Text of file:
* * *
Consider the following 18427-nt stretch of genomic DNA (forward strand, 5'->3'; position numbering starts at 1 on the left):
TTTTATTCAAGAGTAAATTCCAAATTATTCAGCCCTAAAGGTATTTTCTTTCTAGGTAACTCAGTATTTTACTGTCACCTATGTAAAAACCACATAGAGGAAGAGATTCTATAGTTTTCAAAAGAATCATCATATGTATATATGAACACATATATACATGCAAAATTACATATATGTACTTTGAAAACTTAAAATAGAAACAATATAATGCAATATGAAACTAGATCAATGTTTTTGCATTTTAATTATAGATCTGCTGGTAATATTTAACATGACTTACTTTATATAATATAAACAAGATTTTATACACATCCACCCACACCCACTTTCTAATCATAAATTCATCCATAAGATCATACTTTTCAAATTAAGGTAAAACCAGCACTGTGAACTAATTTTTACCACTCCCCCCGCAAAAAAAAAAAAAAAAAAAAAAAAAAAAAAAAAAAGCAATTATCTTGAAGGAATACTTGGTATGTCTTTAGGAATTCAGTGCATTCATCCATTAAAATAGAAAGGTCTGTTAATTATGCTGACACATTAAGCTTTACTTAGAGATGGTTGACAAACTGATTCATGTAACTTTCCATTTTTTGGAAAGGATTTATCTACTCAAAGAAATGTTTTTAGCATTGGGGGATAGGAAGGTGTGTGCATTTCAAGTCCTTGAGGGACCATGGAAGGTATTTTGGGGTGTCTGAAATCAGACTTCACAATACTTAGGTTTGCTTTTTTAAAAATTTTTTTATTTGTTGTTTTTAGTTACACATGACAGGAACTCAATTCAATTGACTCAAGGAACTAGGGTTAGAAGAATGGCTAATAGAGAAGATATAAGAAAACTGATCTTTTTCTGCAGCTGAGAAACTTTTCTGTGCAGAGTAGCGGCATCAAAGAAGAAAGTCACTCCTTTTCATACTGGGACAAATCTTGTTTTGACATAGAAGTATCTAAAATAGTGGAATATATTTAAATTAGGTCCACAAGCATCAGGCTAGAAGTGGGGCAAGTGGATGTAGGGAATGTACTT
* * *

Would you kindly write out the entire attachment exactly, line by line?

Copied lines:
Consider the following 18427-nt stretch of genomic DNA (forward strand, 5'->3'; position numbering starts at 1 on the left):
TTTTATTCAAGAGTAAATTCCAAATTATTCAGCCCTAAAGGTATTTTCTTTCTAGGTAACTCAGTATTTTACTGTCACCTATGTAAAAACCACATAGAGGAAGAGATTCTATAGTTTTCAAAAGAATCATCATATGTATATATGAACACATATATACATGCAAAATTACATATATGTACTTTGAAAACTTAAAATAGAAACAATATAATGCAATATGAAACTAGATCAATGTTTTTGCATTTTAATTATAGATCTGCTGGTAATATTTAACATGACTTACTTTATATAATATAAACAAGATTTTATACACATCCACCCACACCCACTTTCTAATCATAAATTCATCCATAAGATCATACTTTTCAAATTAAGGTAAAACCAGCACTGTGAACTAATTTTTACCACTCCCCCCGCAAAAAAAAAAAAAAAAAAAAAAAAAAAAAAAAAAAGCAATTATCTTGAAGGAATACTTGGTATGTCTTTAGGAATTCAGTGCATTCATCCATTAAAATAGAAAGGTCTGTTAATTATGCTGACACATTAAGCTTTACTTAGAGATGGTTGACAAACTGATTCATGTAACTTTCCATTTTTTGGAAAGGATTTATCTACTCAAAGAAATGTTTTTAGCATTGGGGGATAGGAAGGTGTGTGCATTTCAAGTCCTTGAGGGACCATGGAAGGTATTTTGGGGTGTCTGAAATCAGACTTCACAATACTTAGGTTTGCTTTTTTAAAAATTTTTTTATTTGTTGTTTTTAGTTACACATGACAGGAACTCAATTCAATTGACTCAAGGAACTAGGGTTAGAAGAATGGCTAATAGAGAAGATATAAGAAAACTGATCTTTTTCTGCAGCTGAGAAACTTTTCTGTGCAGAGTAGCGGCATCAAAGAAGAAAGTCACTCCTTTTCATACTGGGACAAATCTTGTTTTGACATAGAAGTATCTAAAATAGTGGAATATATTTAAATTAGGTCCACAAGCATCAGGCTAGAAGTGGGGCAAGTGGATGTAGGGAATGTACTT